Hobbies such as surfing are being turned into "Mickey Mouse" degree courses, a teachers' union conference is to be told.
There is a three-year degree courses in surf science
The Professional Association of Teachers' annual conference is to debate the growth in higher education.
There will be claims that the government's drive for 50% of young people to go to university is lowering the quality of degrees.
Teachers will say that subjects such as surfing should not be degree courses.
Information technology teacher, Peter Morris, a delegate at the conference in Bournemouth, said that "surfing is a hobby, not a subject."
"Surfers need a qualification in safety but I
question whether that needs to be a degree. If it is to be a degree, surely it has to be in something that adds to the country's heritage and our nation, like classics," said Mr Morris.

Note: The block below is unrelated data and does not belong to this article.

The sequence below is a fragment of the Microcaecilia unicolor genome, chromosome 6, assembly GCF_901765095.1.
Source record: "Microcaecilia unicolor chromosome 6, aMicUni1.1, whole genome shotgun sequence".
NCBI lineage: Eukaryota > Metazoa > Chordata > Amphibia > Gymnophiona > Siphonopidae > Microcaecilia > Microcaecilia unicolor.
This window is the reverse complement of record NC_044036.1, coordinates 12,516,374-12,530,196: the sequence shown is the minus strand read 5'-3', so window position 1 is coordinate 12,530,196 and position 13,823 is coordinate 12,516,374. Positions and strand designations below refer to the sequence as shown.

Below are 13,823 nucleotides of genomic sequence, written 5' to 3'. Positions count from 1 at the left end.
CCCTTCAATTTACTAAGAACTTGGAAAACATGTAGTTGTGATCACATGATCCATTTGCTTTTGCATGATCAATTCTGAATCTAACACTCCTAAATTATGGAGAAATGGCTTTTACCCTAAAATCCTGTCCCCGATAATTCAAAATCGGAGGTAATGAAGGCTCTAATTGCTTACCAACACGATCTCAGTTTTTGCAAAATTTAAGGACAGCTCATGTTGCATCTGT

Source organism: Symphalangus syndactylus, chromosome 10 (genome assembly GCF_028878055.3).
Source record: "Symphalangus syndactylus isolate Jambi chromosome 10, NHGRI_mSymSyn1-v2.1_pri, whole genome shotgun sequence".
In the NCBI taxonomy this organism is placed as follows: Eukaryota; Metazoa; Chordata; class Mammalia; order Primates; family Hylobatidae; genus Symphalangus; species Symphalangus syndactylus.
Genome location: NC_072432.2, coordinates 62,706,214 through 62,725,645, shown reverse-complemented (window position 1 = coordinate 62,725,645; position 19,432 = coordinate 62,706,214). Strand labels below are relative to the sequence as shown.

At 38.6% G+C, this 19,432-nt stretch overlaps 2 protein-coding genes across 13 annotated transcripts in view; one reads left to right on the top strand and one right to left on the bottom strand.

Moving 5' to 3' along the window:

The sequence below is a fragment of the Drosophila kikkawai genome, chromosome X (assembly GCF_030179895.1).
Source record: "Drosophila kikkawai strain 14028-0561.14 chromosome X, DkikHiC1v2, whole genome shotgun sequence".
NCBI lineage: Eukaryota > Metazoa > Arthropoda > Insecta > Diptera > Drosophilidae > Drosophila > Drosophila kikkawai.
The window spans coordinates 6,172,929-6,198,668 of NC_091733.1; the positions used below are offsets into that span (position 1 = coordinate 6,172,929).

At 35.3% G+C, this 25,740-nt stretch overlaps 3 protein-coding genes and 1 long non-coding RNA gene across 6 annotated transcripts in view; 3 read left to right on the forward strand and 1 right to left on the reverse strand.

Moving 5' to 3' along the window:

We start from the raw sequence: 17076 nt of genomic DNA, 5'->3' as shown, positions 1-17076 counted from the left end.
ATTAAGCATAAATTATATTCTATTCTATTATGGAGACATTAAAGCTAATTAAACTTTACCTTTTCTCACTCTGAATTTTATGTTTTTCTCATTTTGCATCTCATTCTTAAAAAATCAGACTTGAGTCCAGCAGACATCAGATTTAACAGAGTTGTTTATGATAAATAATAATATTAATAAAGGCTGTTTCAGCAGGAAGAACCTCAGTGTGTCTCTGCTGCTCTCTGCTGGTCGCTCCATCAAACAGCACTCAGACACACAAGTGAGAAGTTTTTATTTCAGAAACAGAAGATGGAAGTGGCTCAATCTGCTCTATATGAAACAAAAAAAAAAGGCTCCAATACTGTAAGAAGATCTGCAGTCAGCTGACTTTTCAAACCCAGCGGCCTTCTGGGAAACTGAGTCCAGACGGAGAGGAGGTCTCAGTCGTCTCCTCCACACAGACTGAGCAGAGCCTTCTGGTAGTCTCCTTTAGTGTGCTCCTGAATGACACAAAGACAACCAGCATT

"Clearly there needs to be academic rigour. You have to have a degree that's worth having. If it is not worth having, then the whole of academia is devalued.
"And I do believe that these degrees are devaluing academia full stop."
There are several institutions offering surf-related courses - including a three-year surf science and technology degree at the University of Plymouth and a three-year course in surf and beach management at Swansea Institute of Higher Education.
The first graduates of the Plymouth course received their degrees two years ago.
The university sector has rejected previous criticisms of such specialised vocational courses, arguing that areas such as tourism and leisure are major employers and significant aspects of the national economy.
Universities say that such new courses reflect the demands for skills from the leisure and service sectors, which are now often bigger employers than "traditional" industries.